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By Malorye Branca

 Toxic avenger: Brent Stockwell's team screened 23,000 compounds; nine kill cancer cells only. 
August 13, 2003 | In the wake of the genomic technology boom, many groups are now concentrating on "getting it right" by refining parts and processes in their platforms.

"I think we are just cutting our teeth on the technology," says Clarence Wang, senior scientist and group leader in bioinformatics at Genzyme. "People are getting tons of data, but answers are not falling out." Novartis' Paul Herrling concurs. "The more high-throughput your system is, the more you have to use your brain," he says.

That realization has led to a new emphasis on systems biology. "You just can't deny the inter-relatedness of pathways," Wang says. "You need better ways to pull out the causative relationships."

Exelixis has pioneered this approach, integrating multiple high-throughput genomic tools. The company has just filed an IND for its first homegrown cancer drug, XL784. The target of this drug was identified through comparative genomics: In the fruit fly, the molecule spurs the formation of the insect's trachea — a branching system. That gene turned out to have a similar function in humans, where it causes angiogenesis (blood vessel formation). What's most intriguing is that the compound is remarkably safe, an unusual feature for an anticancer drug.

Angiogenesis is one of the hottest emerging target areas, and Genzyme is also panning for targets in that field. Researchers there rely heavily on microarrays and serial analysis of gene expression (SAGE), an alternative approach to measuring gene-expression levels. At first, Wang says, they aimed at building an enterprise software system. But later, they "backed away" from that idea and concentrated more on getting scientists trained with the tools and thinking about experimental design and statistical issues. The results are starting to come in. "We are finding a bunch of new players in angiogenesis," Wang says. "And they seem to be making sense."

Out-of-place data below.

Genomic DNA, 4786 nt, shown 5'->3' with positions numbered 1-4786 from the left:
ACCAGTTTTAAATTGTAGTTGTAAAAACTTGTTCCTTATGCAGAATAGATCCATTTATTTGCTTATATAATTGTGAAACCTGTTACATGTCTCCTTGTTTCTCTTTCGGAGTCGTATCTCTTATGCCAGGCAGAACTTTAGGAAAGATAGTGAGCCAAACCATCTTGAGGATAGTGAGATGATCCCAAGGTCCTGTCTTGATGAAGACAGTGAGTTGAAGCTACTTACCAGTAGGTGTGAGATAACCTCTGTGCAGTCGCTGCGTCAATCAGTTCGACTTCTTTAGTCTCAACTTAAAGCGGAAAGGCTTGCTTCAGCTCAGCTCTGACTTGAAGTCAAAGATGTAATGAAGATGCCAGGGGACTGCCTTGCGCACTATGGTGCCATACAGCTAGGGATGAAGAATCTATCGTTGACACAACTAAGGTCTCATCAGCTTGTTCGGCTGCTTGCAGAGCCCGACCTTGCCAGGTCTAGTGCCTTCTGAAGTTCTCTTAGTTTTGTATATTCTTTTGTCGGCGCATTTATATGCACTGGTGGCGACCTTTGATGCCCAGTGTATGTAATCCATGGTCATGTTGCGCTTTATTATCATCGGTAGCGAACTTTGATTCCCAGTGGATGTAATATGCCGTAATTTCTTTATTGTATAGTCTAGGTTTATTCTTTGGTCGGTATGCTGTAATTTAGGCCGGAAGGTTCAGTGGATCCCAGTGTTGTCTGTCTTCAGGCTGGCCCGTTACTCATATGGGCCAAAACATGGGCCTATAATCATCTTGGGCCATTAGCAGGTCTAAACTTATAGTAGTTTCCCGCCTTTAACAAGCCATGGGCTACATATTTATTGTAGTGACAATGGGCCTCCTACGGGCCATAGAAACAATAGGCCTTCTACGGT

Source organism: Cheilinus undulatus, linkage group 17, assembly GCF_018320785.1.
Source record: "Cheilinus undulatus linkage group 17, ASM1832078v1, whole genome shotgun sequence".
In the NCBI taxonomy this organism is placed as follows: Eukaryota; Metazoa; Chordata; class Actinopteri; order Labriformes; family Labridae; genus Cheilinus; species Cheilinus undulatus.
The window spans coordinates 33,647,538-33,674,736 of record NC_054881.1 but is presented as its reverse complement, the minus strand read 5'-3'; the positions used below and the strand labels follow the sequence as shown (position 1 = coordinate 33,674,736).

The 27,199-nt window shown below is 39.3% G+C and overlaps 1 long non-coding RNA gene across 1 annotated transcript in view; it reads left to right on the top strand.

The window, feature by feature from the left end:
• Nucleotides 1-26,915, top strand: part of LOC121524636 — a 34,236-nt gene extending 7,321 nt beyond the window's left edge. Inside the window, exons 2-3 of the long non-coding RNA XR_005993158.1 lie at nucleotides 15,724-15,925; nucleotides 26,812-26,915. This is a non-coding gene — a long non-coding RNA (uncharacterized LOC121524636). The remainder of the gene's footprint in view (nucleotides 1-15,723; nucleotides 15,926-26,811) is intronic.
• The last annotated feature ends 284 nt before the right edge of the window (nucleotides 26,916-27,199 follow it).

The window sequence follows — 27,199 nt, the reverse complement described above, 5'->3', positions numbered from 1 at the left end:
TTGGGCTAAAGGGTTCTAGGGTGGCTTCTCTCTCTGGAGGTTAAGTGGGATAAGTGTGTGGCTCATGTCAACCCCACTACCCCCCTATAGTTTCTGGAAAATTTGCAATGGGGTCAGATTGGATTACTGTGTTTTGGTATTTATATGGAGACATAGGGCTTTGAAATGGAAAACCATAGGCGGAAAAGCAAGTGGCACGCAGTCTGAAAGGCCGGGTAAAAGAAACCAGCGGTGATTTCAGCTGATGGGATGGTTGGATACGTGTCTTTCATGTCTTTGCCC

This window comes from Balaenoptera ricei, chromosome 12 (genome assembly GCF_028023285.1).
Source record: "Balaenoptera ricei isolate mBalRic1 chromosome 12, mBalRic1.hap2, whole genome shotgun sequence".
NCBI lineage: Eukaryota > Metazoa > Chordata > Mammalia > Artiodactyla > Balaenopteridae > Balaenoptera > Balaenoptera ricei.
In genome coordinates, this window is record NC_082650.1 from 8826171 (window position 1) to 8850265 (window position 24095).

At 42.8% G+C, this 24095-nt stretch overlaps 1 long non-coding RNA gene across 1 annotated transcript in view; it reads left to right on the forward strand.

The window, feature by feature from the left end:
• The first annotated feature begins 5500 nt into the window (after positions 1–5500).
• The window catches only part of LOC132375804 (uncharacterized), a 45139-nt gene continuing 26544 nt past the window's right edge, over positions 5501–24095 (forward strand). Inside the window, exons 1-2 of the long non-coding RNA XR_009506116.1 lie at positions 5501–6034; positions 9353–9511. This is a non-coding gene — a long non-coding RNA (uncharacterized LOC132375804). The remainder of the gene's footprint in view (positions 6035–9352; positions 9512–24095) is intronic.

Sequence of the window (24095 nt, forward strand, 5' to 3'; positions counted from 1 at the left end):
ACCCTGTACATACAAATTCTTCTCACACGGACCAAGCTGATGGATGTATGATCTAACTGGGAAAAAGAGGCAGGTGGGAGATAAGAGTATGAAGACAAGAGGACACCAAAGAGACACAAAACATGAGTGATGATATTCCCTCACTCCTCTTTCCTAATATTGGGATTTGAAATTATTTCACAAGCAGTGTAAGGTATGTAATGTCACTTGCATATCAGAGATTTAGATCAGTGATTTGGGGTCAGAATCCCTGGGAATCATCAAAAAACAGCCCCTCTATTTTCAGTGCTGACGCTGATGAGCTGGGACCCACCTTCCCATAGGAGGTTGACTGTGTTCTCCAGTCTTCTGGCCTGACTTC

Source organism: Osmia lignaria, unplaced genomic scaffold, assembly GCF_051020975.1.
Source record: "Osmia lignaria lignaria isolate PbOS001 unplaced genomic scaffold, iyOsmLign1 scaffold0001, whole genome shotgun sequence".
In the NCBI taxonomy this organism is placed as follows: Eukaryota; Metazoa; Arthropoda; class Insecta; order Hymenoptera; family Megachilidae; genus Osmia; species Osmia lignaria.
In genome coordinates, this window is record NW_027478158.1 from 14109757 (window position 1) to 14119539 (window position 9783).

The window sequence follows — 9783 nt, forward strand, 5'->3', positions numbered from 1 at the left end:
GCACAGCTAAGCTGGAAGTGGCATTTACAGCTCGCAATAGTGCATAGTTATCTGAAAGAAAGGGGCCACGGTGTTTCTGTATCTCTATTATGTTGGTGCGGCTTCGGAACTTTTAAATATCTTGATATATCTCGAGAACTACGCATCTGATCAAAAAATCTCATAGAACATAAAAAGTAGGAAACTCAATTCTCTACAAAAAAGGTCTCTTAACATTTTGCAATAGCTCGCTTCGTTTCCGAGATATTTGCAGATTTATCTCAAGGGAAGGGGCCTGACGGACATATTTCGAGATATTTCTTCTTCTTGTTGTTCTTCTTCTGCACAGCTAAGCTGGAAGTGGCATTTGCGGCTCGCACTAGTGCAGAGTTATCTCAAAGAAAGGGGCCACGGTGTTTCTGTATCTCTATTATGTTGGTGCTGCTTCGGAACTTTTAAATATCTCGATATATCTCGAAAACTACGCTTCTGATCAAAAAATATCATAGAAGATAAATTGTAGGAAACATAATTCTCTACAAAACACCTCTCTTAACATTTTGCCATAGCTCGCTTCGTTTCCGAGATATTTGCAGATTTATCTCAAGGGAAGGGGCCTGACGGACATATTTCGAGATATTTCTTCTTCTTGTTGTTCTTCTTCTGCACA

The National Cancer Institute serves a much larger, dispersed, and diverse group of scientists, and an enterprise system for microarray users was a priority there. "We wanted to make microarrays a package that anyone could easily learn to use," says Lisa Gangi, head of the Laboratory of Molecular Technology at NCI. The group makes an average of 300 arrays a month.

To manage all the data coming off those arrays, the National Institutes of Health's Center for Information Technology (CIT) developed the mAdb (microArray database) System. Bioinformatics firm SRA collaborated on the system design, implementation, and training. Currently, the system lets investigators store their data privately and securely and provides access to a wide range of analytical tools. "The intention is that all these data will become public as they are published, and be shared," Gangi says.

The system is so successful that other groups are adopting it. The NCI software is up and running at the Netherlands Cancer Institute, the Genome Institute of Singapore, and the Centers for Disease Control and Prevention.

The next level of data that scientists must address relates to proteins. Hybrigenics, for example, uses protein-protein interaction data, in conjunction with gene expression, to validate new targets. The company is particularly interested in the Wnt pathway "because it is related to a morphological difference [between cancer and noncancer cells]," says Donny Strosberg, Hybrigenics president and CEO. The company has about 30 potential targets for colon cancer compounds. "We go from the pathway to the cells," Strosberg says.

A new twist is the idea to use gene markers of compound characteristics to guide drug development. Avalon Pharmaceuticals uses a focused library of about 100,000 compounds in combination with gene-expression signatures and other data to do cancer-gene-specific screens. The company uses the genomic data to search for compounds with the right combination of features. "We hope to get a new class of drugs that will attack cancer but spare normal cells," says Meena Augustus, senior scientific director at Avalon.

In a similar vein, Whitehead Institute scientist Brent Stockwell and colleagues set out to "look for small molecules that only become toxic in the presence of specific oncogenes." They were searching for molecules that kill cancer cells exclusively. This type of study became possible when scientists could "create genetically well-defined tumor cell lines," Stockwell says. They screened 23,000 compounds, and found just nine that killed tumor cells only. One turned out to be an unknown chemical, which they dubbed Erastin and are following up on.

One thing is clear. This work will involve more, and increasingly complex, data. Companies are having to beef up their systems. Aventis, for example, is using a PSSC 34-node cluster running AMD's Athlon MP processor to do the intensive work of virtually screening small-molecule structures. The group plans to double the size of the cluster within the year.

There may not be a single best way to use genomic data for cancer drug discovery, but as the tools are sharpened, it may turn out that multiple approaches can be used.

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